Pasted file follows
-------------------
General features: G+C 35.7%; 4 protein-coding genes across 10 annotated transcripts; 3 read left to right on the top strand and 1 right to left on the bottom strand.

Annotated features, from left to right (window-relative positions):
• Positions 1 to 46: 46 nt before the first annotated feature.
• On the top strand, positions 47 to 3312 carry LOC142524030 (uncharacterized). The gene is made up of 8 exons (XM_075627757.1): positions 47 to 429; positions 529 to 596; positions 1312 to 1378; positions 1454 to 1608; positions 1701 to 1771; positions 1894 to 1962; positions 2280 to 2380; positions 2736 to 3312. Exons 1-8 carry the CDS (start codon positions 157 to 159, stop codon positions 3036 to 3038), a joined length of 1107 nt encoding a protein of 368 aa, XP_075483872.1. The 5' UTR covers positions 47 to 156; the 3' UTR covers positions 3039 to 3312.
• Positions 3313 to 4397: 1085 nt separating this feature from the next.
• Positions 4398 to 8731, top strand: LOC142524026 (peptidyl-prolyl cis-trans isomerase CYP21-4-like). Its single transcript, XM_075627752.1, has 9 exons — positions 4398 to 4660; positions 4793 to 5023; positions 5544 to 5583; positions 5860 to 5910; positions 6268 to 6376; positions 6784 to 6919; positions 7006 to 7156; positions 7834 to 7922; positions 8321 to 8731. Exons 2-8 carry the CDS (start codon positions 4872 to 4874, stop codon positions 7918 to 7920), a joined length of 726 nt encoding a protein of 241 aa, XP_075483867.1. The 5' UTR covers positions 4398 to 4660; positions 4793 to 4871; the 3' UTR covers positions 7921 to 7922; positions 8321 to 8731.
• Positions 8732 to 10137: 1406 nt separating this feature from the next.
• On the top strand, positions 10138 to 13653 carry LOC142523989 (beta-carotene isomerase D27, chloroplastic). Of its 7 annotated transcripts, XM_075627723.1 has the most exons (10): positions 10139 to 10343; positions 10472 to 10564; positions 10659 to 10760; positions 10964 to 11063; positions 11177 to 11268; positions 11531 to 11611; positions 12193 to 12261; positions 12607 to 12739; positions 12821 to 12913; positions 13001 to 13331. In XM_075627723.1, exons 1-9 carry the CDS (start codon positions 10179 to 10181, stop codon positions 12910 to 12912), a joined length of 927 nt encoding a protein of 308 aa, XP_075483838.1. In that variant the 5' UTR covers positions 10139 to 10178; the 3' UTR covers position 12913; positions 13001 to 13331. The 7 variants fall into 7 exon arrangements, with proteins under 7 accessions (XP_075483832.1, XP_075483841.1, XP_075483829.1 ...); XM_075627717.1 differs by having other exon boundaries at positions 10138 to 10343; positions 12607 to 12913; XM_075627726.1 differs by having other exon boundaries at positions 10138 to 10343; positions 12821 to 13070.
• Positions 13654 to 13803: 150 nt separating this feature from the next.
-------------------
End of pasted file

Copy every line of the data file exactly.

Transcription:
General features: G+C 35.7%; 4 protein-coding genes across 10 annotated transcripts; 3 read left to right on the top strand and 1 right to left on the bottom strand.

Annotated features, from left to right (window-relative positions):
• Positions 1 to 46: 46 nt before the first annotated feature.
• On the top strand, positions 47 to 3312 carry LOC142524030 (uncharacterized). The gene is made up of 8 exons (XM_075627757.1): positions 47 to 429; positions 529 to 596; positions 1312 to 1378; positions 1454 to 1608; positions 1701 to 1771; positions 1894 to 1962; positions 2280 to 2380; positions 2736 to 3312. Exons 1-8 carry the CDS (start codon positions 157 to 159, stop codon positions 3036 to 3038), a joined length of 1107 nt encoding a protein of 368 aa, XP_075483872.1. The 5' UTR covers positions 47 to 156; the 3' UTR covers positions 3039 to 3312.
• Positions 3313 to 4397: 1085 nt separating this feature from the next.
• Positions 4398 to 8731, top strand: LOC142524026 (peptidyl-prolyl cis-trans isomerase CYP21-4-like). Its single transcript, XM_075627752.1, has 9 exons — positions 4398 to 4660; positions 4793 to 5023; positions 5544 to 5583; positions 5860 to 5910; positions 6268 to 6376; positions 6784 to 6919; positions 7006 to 7156; positions 7834 to 7922; positions 8321 to 8731. Exons 2-8 carry the CDS (start codon positions 4872 to 4874, stop codon positions 7918 to 7920), a joined length of 726 nt encoding a protein of 241 aa, XP_075483867.1. The 5' UTR covers positions 4398 to 4660; positions 4793 to 4871; the 3' UTR covers positions 7921 to 7922; positions 8321 to 8731.
• Positions 8732 to 10137: 1406 nt separating this feature from the next.
• On the top strand, positions 10138 to 13653 carry LOC142523989 (beta-carotene isomerase D27, chloroplastic). Of its 7 annotated transcripts, XM_075627723.1 has the most exons (10): positions 10139 to 10343; positions 10472 to 10564; positions 10659 to 10760; positions 10964 to 11063; positions 11177 to 11268; positions 11531 to 11611; positions 12193 to 12261; positions 12607 to 12739; positions 12821 to 12913; positions 13001 to 13331. In XM_075627723.1, exons 1-9 carry the CDS (start codon positions 10179 to 10181, stop codon positions 12910 to 12912), a joined length of 927 nt encoding a protein of 308 aa, XP_075483838.1. In that variant the 5' UTR covers positions 10139 to 10178; the 3' UTR covers position 12913; positions 13001 to 13331. The 7 variants fall into 7 exon arrangements, with proteins under 7 accessions (XP_075483832.1, XP_075483841.1, XP_075483829.1 ...); XM_075627717.1 differs by having other exon boundaries at positions 10138 to 10343; positions 12607 to 12913; XM_075627726.1 differs by having other exon boundaries at positions 10138 to 10343; positions 12821 to 13070.
• Positions 13654 to 13803: 150 nt separating this feature from the next.